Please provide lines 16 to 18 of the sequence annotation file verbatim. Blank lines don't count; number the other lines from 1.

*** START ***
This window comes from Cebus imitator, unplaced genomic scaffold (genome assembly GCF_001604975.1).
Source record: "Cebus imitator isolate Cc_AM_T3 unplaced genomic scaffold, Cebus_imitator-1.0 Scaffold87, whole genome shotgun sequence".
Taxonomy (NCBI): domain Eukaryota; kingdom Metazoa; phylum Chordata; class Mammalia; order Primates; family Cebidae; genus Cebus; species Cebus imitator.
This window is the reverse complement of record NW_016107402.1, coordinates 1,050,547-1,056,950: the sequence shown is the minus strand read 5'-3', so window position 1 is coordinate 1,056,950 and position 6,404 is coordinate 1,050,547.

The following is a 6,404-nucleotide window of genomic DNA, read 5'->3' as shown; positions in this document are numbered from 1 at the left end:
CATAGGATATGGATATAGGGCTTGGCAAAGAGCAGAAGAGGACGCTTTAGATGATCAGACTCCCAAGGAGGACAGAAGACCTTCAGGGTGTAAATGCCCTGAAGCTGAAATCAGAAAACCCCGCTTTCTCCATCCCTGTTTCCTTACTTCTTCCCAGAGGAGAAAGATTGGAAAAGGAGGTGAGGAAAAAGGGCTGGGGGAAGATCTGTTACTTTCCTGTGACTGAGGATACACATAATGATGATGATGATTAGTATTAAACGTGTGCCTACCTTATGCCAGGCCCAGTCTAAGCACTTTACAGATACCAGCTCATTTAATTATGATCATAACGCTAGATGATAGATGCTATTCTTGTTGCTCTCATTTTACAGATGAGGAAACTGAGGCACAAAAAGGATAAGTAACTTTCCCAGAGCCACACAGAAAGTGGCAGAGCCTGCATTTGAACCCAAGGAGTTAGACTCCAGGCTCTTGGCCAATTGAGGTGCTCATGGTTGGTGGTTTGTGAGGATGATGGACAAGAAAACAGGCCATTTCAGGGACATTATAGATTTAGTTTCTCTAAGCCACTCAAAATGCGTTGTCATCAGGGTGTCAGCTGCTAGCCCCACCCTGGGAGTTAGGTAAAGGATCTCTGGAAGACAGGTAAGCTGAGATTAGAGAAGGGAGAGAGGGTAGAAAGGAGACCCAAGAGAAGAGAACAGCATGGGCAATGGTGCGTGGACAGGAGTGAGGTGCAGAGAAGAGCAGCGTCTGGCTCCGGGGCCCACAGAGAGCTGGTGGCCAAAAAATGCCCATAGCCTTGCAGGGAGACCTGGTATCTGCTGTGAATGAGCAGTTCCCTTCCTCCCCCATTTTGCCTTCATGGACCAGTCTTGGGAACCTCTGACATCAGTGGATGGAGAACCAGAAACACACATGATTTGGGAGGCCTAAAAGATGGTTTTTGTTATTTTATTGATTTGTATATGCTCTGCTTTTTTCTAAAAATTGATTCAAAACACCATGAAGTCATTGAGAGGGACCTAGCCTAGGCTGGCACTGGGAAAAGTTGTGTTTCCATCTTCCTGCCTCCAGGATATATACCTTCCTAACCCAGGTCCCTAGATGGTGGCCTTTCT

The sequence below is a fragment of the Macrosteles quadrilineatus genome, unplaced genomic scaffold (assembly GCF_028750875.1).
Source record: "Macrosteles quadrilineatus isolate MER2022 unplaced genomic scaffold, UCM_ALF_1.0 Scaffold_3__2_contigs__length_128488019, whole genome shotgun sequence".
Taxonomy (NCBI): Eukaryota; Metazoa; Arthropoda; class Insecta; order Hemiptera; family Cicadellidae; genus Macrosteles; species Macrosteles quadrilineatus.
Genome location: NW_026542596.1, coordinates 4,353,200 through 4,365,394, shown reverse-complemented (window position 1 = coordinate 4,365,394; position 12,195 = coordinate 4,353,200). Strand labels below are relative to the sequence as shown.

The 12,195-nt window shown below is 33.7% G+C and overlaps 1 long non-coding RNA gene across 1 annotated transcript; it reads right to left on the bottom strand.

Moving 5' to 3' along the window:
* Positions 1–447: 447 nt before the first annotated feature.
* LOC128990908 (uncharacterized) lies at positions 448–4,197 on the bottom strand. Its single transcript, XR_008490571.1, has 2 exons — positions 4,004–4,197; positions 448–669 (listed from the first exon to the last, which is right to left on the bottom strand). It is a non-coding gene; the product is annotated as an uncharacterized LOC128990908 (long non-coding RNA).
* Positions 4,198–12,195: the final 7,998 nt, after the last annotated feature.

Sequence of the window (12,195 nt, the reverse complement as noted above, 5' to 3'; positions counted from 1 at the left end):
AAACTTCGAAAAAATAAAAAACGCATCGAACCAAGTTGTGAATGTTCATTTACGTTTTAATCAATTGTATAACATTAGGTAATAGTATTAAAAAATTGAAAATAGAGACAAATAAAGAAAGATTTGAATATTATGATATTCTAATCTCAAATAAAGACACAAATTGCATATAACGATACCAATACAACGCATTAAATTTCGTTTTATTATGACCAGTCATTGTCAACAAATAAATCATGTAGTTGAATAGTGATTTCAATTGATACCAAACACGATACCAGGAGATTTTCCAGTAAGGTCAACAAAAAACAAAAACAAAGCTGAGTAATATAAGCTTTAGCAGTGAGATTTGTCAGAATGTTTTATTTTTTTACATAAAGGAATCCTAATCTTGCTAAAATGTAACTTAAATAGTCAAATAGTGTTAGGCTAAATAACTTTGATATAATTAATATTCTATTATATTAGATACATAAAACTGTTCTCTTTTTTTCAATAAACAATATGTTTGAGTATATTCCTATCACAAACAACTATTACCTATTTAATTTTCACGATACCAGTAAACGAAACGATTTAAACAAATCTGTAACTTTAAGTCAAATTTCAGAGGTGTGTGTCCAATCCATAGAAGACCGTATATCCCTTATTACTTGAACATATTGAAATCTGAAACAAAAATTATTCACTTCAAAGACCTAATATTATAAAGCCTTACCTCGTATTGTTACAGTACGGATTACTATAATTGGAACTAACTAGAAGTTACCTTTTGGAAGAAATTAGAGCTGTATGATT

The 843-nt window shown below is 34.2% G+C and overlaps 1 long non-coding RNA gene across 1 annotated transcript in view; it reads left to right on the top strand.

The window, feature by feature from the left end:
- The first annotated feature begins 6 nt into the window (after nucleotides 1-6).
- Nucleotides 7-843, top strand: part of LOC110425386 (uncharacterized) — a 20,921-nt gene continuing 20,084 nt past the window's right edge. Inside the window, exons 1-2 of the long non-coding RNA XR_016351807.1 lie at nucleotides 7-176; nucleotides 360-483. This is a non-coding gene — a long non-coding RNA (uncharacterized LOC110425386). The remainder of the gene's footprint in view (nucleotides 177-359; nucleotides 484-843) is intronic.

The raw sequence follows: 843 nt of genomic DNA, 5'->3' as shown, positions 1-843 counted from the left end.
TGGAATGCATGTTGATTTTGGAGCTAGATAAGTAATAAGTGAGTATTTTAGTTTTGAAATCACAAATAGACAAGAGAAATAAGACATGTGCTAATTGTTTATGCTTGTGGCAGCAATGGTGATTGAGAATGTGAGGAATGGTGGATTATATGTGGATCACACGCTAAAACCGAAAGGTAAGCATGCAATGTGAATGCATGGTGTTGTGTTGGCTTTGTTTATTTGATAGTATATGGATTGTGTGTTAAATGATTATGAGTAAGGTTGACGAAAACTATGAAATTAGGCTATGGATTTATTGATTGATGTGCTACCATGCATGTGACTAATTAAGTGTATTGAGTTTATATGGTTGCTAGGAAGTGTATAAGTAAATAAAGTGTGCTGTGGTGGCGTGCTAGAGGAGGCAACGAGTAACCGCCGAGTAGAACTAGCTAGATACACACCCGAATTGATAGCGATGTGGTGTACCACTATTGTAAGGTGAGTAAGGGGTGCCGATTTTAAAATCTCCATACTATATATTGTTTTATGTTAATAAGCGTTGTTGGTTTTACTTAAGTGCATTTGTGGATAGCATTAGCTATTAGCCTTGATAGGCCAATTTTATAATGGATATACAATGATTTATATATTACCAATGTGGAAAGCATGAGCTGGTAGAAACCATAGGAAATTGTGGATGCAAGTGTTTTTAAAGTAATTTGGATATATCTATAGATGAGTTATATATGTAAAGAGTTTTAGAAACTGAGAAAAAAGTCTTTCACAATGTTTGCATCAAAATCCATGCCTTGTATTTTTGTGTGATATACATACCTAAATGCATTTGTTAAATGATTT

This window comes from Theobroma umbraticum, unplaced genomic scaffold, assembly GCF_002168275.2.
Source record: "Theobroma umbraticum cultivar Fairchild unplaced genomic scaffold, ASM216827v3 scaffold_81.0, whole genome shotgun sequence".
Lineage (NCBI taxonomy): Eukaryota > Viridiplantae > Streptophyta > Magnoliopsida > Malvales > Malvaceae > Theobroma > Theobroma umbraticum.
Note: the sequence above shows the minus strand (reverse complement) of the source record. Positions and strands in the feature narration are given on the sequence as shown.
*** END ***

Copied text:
Sequence of the window (12,195 nt, the reverse complement as noted above, 5' to 3'; positions counted from 1 at the left end):
AAACTTCGAAAAAATAAAAAACGCATCGAACCAAGTTGTGAATGTTCATTTACGTTTTAATCAATTGTATAACATTAGGTAATAGTATTAAAAAATTGAAAATAGAGACAAATAAAGAAAGATTTGAATATTATGATATTCTAATCTCAAATAAAGACACAAATTGCATATAACGATACCAATACAACGCATTAAATTTCGTTTTATTATGACCAGTCATTGTCAACAAATAAATCATGTAGTTGAATAGTGATTTCAATTGATACCAAACACGATACCAGGAGATTTTCCAGTAAGGTCAACAAAAAACAAAAACAAAGCTGAGTAATATAAGCTTTAGCAGTGAGATTTGTCAGAATGTTTTATTTTTTTACATAAAGGAATCCTAATCTTGCTAAAATGTAACTTAAATAGTCAAATAGTGTTAGGCTAAATAACTTTGATATAATTAATATTCTATTATATTAGATACATAAAACTGTTCTCTTTTTTTCAATAAACAATATGTTTGAGTATATTCCTATCACAAACAACTATTACCTATTTAATTTTCACGATACCAGTAAACGAAACGATTTAAACAAATCTGTAACTTTAAGTCAAATTTCAGAGGTGTGTGTCCAATCCATAGAAGACCGTATATCCCTTATTACTTGAACATATTGAAATCTGAAACAAAAATTATTCACTTCAAAGACCTAATATTATAAAGCCTTACCTCGTATTGTTACAGTACGGATTACTATAATTGGAACTAACTAGAAGTTACCTTTTGGAAGAAATTAGAGCTGTATGATT

The 843-nt window shown below is 34.2% G+C and overlaps 1 long non-coding RNA gene across 1 annotated transcript in view; it reads left to right on the top strand.